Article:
Authorized Digital Sellers, also known as ads.txt, is a security protocol introduced by the IAB (Interactive Advertising Bureau) with a view to improving transparency in the field of programmatic. Launched in 2017 as the first step in an initiative targeting and preventing fraud, the ads.txt protocol has now been widely adopted by publishers. It will be followed by ads.cert, the next phase in guaranteeing advertising inventory quality.
What’s behind the ads.txt protocol?
Ads.txt is a text file placed in the root of a publisher’s website. This file lists all third-party vendors authorized to sell advertising space on this site.
An ads.txt file requires 3 mandatory pieces of data and a fourth optional field:
- The domain name for the SSP or ad exchange
- The reseller’s business model
- The publisher’s Certification Authority ID (optional)
The following is an example of a form with an ads.txt line: “publisher123.com, 9876, DIRECT, f088dbbfd73d86c8”. The file ads.txt contains as many lines as there are third party vendors authorized to sell advertising space on the publisher’s site. Keeping the file up to date thus requires careful monitoring by publishers to ensure that bid requests are not lost unnecessarily. Without a line corresponding to a third party seller in the ads.txt file, a bid request would be considered invalid (since it is potentially fraudulent) and would therefore be declined.
The aim of ads.txt is to stop domain spoofing. Put simply, as soon as there is a bid request using Open RTB, an ad can be distributed across numerous websites. However, some of these sites may be fakes, posing as either premium or recognized sites. Ads.txt provides assurance to advertisers by certifying that a third party reseller is licensed to sell advertising space on a site’s behalf.
Firstly, DSPs index sites on which bid requests are made, ensuring an ads.txt file is present. This can result in various scenarios:
- No ads.txt file: the DSP can’t go through with the buying process because it’s unable to verify whether the reseller is certified or not.
- The ads.txt file is in place, but the third party seller is not listed on it: the DSP will not go through with the transaction as it is likely to be fraudulent.
- The ads.txt file is present and the third party seller is listed: the DSP goes through with the transaction because the third party seller is listed as certified.
With us so far? Let’s use a simple example. An advertiser believes they are buying an advertising inventory from premiumdomain.com, when in reality, as a result of a fraud they are instead buying from fake-premiumdomain.com. To attract advertisers to bid, fake-premiumdomain.com markets a much lower CPM than domainepremium.com, which has the effect of dragging down prices.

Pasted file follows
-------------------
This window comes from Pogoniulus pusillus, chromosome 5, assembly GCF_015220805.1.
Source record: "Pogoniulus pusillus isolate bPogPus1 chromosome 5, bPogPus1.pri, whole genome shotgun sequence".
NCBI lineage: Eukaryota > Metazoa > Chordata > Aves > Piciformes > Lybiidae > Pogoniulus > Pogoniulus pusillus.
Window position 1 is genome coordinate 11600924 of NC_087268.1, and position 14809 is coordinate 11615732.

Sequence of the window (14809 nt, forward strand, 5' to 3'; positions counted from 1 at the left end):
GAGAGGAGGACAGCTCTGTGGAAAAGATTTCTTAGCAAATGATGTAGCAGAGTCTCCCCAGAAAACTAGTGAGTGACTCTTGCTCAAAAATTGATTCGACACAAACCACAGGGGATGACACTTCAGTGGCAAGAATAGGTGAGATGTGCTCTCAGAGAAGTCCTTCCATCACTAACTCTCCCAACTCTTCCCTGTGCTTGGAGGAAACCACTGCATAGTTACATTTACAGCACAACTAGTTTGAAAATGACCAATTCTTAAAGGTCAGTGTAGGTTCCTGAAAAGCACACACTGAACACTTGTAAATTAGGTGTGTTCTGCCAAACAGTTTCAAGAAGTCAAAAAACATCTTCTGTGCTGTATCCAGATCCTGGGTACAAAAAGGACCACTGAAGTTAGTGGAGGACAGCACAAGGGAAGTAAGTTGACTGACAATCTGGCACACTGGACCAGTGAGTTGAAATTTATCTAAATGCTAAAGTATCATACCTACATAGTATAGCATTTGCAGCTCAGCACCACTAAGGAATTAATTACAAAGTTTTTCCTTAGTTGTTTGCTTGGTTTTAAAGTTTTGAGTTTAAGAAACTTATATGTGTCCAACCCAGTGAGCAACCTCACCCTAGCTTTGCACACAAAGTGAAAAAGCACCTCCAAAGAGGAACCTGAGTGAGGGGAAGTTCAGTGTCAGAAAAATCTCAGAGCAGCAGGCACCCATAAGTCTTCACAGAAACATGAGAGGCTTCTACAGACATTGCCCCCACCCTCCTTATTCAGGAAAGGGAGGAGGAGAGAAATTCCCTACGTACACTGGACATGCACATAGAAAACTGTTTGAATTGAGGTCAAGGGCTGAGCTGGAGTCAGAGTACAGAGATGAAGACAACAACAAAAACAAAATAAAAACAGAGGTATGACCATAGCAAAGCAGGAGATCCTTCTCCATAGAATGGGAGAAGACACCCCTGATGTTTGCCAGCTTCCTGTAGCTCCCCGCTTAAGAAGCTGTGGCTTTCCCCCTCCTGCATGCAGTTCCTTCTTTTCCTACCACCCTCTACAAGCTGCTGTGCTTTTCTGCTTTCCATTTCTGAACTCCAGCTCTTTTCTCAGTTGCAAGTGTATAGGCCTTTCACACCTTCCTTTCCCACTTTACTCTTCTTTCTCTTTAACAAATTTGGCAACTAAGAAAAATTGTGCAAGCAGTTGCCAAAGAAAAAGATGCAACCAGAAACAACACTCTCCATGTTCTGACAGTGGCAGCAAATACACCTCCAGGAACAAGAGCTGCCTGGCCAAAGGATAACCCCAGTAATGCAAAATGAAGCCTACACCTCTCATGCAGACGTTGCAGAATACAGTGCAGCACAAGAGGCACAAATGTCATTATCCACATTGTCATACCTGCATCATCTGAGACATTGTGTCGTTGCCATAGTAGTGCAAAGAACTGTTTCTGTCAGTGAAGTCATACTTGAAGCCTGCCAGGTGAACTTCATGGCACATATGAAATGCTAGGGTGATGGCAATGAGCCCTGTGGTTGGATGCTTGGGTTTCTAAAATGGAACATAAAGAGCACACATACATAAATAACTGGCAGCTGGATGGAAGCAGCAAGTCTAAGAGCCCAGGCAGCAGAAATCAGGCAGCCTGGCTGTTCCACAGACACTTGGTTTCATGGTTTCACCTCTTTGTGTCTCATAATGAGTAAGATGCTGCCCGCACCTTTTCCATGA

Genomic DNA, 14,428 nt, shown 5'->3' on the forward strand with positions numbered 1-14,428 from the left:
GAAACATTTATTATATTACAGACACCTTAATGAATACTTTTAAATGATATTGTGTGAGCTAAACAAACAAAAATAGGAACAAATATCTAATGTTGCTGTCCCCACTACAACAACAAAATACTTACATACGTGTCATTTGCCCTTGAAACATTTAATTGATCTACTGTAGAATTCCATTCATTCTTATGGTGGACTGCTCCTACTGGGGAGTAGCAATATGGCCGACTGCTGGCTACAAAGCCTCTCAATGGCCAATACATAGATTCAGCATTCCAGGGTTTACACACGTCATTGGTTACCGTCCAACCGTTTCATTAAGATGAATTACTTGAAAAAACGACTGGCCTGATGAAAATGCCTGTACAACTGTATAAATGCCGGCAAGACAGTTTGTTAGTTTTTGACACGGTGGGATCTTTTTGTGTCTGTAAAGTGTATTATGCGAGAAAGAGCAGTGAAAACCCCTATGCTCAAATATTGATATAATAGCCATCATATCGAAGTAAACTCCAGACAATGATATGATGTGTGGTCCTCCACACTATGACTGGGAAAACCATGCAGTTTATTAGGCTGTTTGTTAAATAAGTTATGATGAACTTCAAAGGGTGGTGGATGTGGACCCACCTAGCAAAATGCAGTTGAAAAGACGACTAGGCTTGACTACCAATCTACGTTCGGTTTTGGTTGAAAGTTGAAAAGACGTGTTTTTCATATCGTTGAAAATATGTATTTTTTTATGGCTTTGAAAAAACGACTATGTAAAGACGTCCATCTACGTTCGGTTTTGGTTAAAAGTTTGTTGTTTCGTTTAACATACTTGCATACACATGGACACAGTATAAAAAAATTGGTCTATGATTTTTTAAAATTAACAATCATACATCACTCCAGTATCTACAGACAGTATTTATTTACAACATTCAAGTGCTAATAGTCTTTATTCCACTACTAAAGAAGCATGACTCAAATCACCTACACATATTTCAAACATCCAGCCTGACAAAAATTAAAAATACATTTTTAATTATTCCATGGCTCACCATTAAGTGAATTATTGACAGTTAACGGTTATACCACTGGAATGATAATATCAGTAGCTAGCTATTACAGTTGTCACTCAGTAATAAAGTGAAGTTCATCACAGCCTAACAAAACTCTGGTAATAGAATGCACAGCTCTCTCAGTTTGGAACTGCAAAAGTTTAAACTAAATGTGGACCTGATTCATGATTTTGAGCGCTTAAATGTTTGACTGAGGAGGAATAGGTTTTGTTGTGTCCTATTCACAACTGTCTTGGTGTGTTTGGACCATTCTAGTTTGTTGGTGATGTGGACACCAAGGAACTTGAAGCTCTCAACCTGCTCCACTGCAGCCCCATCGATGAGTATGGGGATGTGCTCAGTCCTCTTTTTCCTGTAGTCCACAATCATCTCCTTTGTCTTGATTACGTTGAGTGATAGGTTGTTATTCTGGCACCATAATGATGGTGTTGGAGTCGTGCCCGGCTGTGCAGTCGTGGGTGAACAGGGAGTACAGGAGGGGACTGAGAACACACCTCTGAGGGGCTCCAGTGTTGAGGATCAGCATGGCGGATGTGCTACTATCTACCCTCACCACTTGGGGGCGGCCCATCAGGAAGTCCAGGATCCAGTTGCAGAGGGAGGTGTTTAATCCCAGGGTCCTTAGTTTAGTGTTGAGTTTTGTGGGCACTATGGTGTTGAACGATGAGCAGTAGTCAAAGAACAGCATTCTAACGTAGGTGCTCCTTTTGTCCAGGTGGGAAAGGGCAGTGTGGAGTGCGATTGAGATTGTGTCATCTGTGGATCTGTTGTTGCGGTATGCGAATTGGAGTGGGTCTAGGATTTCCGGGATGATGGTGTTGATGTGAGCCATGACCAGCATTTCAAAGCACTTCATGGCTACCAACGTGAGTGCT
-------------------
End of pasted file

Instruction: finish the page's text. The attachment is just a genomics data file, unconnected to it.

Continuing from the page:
So ads.txt can have an impact on the CPMs of various advertisers, not least those who have been the victims of fraudulent sites! Nevertheless, ads.txt provides advertisers with more transparency and means they can check whether the sellers from whom they are buying inventories are licensed to sell advertising space for the publisher in question. Be warned though, it still doesn’t guarantee the quality of the inventory!
The move to Open RTB 3.0, the future of programmatic advertising
Despite the arrival of ads.txt, an inventory seller certified to re-sell advertising space can still sell it at a much higher CPM, simply by repackaging display inventories as video inventories for example.
With the aim of ensuring further transparency between publishers and advertisers, the IAB will thus launch ads.cert. Working in conjunction with ads.txt files, ads.cert will be introduced with OpenRTB 3.0. Initiated by the IAB, and a significant update to the OpenRTB protocol, ads.cert is designed to improve transparency in RTB deals by using an authenticated impression signature to validate information (ads.cert) and reduce the code’s structure, speeding up the bidding process in real time. While ads.txt targets fraud by verifying a reseller’s identity, ads.cert helps advertisers by guaranteeing the quality of the inventories they are buying from resellers.
Ads.cert works with DKIM (Domain Keys Identified Mail), a double verification system launched in 2004 to tackle email spoofing. Basically, the publisher makes a public key within an ads.cert file available on their site. As soon as bid requests are received, the publisher encrypts information linked to the inventory with a private key. This means that only the public key made available to advertisers via the ads.cert file can decrypt the information transmitted through the bid request and so guarantee the authenticity of the inventory put forward by the reseller.
Using a double verification system combining ads.txt and ads.cert, publishers will be able to guarantee advertisers a traceability chain showing bid requests from the start of the process to the finish in “real time”. By combining these two security protocols, the IAB hopes to end fraudsters ability to use OpenRTB as a sort of Eldorado by exploiting its weaknesses and lack of transparency. These initiatives were put in place to provide advertisers with more transparency while at the same time protecting publishers and ensuring a more honest industry.
Nevertheless, it wouldn’t be surprising to see new initiatives emerge over the next few years using recent technologies such as blockchain in the fight against fraud. Watch this space!